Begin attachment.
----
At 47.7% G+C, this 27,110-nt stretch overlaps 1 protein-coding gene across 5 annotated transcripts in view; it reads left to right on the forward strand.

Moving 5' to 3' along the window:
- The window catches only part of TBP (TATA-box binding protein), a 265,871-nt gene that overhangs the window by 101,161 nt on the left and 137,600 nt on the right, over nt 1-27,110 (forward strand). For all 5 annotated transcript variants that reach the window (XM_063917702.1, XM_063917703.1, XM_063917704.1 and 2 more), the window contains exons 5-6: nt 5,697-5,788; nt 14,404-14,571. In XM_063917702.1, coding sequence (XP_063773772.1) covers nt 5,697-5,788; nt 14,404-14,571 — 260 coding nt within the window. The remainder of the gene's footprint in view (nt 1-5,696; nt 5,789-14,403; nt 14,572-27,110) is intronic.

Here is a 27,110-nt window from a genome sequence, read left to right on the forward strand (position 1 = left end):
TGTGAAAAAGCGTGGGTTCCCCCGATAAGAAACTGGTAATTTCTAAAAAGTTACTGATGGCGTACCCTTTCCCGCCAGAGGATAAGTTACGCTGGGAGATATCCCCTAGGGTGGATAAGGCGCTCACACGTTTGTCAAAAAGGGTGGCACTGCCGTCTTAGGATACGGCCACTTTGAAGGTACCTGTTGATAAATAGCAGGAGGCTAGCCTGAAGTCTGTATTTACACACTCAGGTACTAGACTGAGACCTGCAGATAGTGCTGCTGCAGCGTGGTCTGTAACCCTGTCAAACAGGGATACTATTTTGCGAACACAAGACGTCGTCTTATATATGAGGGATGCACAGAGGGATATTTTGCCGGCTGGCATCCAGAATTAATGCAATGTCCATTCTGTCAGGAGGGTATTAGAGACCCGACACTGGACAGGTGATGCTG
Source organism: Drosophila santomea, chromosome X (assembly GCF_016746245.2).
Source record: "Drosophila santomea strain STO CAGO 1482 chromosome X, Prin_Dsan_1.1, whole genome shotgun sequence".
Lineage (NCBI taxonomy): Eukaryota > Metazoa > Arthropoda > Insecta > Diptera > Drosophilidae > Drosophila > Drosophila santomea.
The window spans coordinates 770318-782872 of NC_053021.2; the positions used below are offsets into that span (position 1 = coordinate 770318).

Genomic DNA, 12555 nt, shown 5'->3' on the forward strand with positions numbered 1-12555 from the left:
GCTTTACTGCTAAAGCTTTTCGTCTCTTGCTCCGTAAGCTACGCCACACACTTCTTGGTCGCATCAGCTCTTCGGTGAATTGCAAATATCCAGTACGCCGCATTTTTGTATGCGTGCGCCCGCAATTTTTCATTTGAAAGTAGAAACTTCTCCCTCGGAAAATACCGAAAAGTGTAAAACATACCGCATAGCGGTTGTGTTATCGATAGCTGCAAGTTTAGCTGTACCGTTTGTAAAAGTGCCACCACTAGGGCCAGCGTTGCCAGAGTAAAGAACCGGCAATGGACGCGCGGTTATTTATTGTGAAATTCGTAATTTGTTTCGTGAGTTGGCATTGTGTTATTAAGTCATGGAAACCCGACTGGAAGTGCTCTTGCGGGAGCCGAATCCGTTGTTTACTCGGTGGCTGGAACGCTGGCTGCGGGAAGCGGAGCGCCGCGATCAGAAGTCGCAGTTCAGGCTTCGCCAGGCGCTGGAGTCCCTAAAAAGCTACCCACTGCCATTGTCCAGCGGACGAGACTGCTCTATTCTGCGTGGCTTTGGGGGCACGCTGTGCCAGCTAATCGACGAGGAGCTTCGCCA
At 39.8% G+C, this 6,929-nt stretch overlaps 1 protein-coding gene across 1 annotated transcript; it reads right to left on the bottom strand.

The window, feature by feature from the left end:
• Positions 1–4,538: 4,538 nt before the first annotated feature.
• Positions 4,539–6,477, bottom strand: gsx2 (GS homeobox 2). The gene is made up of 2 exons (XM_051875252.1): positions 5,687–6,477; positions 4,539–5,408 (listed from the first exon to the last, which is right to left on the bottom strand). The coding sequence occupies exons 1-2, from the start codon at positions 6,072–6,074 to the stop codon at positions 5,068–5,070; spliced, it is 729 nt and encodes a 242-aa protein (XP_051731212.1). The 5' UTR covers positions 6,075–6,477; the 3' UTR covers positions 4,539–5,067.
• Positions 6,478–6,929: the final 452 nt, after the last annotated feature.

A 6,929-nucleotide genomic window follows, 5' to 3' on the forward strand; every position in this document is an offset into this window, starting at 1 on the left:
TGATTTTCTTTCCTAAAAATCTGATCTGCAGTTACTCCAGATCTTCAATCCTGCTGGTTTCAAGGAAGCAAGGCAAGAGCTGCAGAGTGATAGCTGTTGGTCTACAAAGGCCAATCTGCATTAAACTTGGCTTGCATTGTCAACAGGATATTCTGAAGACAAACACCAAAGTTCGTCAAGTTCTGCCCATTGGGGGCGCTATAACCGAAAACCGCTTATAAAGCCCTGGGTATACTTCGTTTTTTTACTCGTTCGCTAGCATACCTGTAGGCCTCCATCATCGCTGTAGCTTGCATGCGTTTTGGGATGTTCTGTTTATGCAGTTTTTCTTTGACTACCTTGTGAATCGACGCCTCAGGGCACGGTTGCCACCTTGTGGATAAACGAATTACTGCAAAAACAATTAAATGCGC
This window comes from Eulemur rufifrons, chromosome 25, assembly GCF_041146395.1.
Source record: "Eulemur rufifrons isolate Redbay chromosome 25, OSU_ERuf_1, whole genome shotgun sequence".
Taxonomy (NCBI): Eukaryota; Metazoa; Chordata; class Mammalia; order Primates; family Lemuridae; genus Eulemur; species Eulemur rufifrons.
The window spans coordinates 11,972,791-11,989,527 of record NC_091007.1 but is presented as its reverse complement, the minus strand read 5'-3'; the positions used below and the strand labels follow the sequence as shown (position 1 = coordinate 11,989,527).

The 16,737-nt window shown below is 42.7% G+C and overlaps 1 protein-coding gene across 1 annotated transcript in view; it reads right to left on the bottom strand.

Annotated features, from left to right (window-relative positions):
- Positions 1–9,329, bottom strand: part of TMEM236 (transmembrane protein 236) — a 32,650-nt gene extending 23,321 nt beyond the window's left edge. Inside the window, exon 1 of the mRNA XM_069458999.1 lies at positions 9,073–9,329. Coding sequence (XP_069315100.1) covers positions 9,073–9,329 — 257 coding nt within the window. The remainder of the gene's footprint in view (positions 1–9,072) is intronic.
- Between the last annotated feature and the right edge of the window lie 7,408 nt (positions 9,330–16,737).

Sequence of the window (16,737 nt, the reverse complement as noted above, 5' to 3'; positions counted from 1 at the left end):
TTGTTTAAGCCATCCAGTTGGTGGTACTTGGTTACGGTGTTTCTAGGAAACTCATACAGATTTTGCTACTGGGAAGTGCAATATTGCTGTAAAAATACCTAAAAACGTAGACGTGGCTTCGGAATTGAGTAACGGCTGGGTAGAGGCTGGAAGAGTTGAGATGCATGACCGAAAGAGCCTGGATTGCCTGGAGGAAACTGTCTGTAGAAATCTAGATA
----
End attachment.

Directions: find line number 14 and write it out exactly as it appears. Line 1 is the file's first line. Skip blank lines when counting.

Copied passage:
• Positions 1–4,538: 4,538 nt before the first annotated feature.